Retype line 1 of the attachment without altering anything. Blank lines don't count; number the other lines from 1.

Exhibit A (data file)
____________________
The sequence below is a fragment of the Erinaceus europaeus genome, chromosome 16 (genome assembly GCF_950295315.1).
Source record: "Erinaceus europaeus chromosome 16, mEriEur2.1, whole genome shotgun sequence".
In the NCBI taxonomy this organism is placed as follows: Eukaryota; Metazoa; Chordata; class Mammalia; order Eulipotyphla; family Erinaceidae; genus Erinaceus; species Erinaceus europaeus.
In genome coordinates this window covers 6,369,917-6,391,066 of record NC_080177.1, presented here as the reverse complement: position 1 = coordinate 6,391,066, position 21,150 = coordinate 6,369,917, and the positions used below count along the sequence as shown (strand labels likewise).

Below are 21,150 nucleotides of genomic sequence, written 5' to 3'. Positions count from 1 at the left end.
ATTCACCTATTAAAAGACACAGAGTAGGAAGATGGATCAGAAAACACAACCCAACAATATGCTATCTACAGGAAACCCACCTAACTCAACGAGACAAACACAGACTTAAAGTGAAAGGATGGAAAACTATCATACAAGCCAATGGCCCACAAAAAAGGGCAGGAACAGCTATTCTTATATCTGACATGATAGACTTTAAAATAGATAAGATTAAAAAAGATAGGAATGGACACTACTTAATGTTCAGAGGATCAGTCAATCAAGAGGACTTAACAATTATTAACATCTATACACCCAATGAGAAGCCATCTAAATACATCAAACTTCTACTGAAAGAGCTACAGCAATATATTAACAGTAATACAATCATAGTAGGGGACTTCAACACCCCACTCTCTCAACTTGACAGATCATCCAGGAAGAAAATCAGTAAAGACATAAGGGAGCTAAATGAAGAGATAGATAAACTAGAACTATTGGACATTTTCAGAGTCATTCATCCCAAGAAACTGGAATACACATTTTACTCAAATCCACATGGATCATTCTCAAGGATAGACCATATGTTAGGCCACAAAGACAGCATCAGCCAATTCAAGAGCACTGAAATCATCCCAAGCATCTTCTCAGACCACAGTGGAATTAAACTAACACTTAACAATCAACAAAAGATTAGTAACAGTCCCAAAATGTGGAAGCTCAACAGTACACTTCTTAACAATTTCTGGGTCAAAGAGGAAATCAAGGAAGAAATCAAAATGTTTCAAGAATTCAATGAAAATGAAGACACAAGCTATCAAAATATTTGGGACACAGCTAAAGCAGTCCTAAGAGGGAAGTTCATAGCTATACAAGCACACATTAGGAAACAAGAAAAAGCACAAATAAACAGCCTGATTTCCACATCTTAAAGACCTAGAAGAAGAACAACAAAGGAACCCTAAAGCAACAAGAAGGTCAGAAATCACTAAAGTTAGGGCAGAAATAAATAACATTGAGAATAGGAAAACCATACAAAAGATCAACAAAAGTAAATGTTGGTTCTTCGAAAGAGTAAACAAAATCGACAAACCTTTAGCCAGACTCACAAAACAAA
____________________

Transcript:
The sequence below is a fragment of the Erinaceus europaeus genome, chromosome 16 (genome assembly GCF_950295315.1).